Carrie Stokes, MSES'96

Turning data into decisions:

The SPEA alumna behind the USAID GeoCenter

Carrie Stokes, MSES’96, was honored by the Association of American Geographers this year with the Gilbert White Public Service Award for her “unwavering commitment to public service through advancing geography within and beyond government.”

Stokes works for the U.S. Agency for International Development (USAID), where she was the first to hold the position of geographer. She established and now runs USAID’s GeoCenter, which uses spatial analysis and geographic information systems (GIS) to inform U.S. international development and humanitarian efforts.

James Barnes in front of a wall of photos.

We are not just creating the next generation of maps for USAID, we are creating the next generations of mappers for the world.

Stokes took her first GIS class as an environmental science graduate student at SPEA. “It was a bit painful, because the software was really clunky 20 years ago. Everything was command-driven in UNIX. But when I learned that GIS could layer disparate data sets and help visualize relationships in space, it opened up a whole new way to think about addressing the complex issues we face as a society,” Stokes said.

USAID provides foreign assistance in over 100 countries and aims to eradicate extreme poverty around the world. The GeoCenter helps USAID track and evaluate the impact of their efforts by creating maps and helping the agency think spatially about problems like food security, human trafficking, climate change, and the spread of global diseases. The GeoCenter’s data also helps with strategic planning efforts and improves the dialogue between USAID field offices and their host countries as they evaluate development needs.Through a remote sensing program and partnership with the National Geospatial Intelligence Agency, USAID field missions can now access unclassified, high-resolution satellite imagery cost-free. This imagery is used to enhance dozens of development projects, like combatting malaria in Mozambique, selecting irrigation sites in Honduras, and preserving endangered wildlife in Bangladesh. Other GeoCenter project examples include mapping cell phone coverage in Liberia to aid Ebola recovery efforts, tracking human vulnerability in Uganda, countering human trafficking in Southeast Asia, and mapping the immigration of unaccompanied children from Central America.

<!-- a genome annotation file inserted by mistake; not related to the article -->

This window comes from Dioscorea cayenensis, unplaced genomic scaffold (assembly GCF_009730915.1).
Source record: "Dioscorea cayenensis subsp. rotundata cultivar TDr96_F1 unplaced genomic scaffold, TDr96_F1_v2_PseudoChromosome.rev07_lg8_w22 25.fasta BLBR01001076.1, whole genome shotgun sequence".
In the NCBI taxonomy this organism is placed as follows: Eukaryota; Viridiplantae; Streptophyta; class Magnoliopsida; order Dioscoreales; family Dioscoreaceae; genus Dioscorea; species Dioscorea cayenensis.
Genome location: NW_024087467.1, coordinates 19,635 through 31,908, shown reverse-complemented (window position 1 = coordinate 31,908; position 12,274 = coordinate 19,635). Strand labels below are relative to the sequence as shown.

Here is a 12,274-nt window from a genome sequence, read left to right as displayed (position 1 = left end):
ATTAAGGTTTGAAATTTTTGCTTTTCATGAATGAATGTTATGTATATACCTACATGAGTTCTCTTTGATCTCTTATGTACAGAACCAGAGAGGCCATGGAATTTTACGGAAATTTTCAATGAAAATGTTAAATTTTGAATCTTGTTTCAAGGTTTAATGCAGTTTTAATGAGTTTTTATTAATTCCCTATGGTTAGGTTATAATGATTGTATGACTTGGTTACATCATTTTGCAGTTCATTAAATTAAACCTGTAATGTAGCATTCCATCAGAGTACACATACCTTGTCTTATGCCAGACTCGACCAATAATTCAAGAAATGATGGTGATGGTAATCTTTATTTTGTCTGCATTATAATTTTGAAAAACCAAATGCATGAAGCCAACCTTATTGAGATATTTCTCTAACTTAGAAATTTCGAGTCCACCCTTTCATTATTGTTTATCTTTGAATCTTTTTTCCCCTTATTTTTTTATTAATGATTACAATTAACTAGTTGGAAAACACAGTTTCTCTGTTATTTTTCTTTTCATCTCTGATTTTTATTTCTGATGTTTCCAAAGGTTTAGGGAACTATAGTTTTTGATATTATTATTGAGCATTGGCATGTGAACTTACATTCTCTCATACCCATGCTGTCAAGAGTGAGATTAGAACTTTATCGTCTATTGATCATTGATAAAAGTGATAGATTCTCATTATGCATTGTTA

Stokes is especially proud to have established a global network of foreign nationals working as GIS specialists in USAID missions abroad. The agency supports more than 40 GIS specialists embedded in Washington and in 25 missions around the globe.

The GeoCenter is connecting people across boundaries that are not just geographical, but also generational. Last fall, the GeoCenter launched a program allowing university students in the U.S. and developing countries to work together to map previously unmapped places where USAID works. Their data is publicly available and is accessible to anyone who has access to the internet.

“We are not just creating the next generation of maps for USAID,” Stokes said. “We are creating the next generations of mappers for the world.”